Don Surber: What? A non-citizen is unpatriotic?
Merriam-Webster Online’s Dictionary defines a patriot as “a person who loves, supports, and defends his or her country and its interests with devotion.“
It’s second usage defines patriot as “a person who regards himself or herself as a defender, especially of individual rights, against presumed interference by the federal government.”
This is interesting in light of the Citizens United decision by the U.S. Supreme Court and the decision by Heather Bresch, CEO of Mylan Inc., to incorporate her company in the Netherlands because U.S. corporation taxes are the highest in the world.
Higher than North Korea.
Democrats are apoplectic over the Citizens United decision. In it, the Supreme Court ruled the First Amendment allows you to pool your money to pay for an advertisement for the showing of a documentary critical of a sitting U.S. senator before an election.
In so doing, justices neutered the Draconian campaign reform legislation of 1974.
Democrats have used this decision to raise money. They contend that the court bestowed personhood upon corporations.
Sen. Al Franken, D-Minn., is basing his re-election effort on his exaggerated interpretation of the decision.
“Look, Citizens United was a disaster. The question is, what are we going to do about it? How are we going to stuff this corporations are people, elections are auctions, democracy is for sale mess into the Dumpster of Bad Ideas?” Franken wrote online.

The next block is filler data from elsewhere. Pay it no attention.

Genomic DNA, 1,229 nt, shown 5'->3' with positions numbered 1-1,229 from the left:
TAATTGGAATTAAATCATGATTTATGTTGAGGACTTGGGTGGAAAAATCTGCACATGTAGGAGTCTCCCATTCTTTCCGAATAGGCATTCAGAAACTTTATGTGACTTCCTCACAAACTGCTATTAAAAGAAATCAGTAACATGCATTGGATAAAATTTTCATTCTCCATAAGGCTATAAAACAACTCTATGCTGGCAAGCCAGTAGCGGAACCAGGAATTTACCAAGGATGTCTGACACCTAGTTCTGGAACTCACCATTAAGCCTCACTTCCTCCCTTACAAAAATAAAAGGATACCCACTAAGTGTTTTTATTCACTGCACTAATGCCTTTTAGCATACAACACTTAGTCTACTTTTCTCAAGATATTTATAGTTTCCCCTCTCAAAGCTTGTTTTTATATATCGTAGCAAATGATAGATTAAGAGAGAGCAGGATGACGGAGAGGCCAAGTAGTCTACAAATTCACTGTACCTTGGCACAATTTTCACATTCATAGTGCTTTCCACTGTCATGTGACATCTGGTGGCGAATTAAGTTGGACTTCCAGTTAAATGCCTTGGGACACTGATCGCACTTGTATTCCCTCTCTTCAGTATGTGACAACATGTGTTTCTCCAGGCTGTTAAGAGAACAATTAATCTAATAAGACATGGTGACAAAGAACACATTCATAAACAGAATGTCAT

“Here’s how: A constitutional amendment that puts power back in the hands of the people. The actual, human people.”
Corporations are not people.
Which brings us to Treasury Secretary Jack Lew’s reaction over the decision by Bresch, daughter of Sen. Joe Manchin, to incorporate elsewhere.
Unpatriotic, he says.
“What we need as a nation is a new sense of economic patriotism, where we all rise or fall together,” Lew recently wrote. “We should not be providing support for corporations that seek to shift their profits overseas to avoid paying their fair share of taxes.”
Wait a minute.
If corporations are not people -- as Democrats said in response to Citizens United -- then how can they be patriotic?
You must be a person to be a patriot.
And for the past few years, Democrats have mocked the idea that corporations have any rights by saying they are not persons.
Corporations include all those tax exempt non-profits that keep calling for ever higher corporate taxes.
Lew’s career has been spent working for groups that pay no corporate taxes: federal and state governments, college and the Center for Middle East Research at Harvard.
Finally in 2006, he went to work for Citigroup, On his watch, he increased the number of Citigroup subsidiaries in the Cayman Islands to 113.
That’s some patriot we have as our treasury secretary.
Oh and Lew also oversaw a hedge fund that bet on the housing market to collapse.
Now what is this noise about Mylan 1.) not having rights and 2.) being unpatriotic?
When the Center for Middle East Research starts paying corporate taxes, then I’ll let its former executive director define patriotism.
Till then, I’ll stick with Merriam-Webster.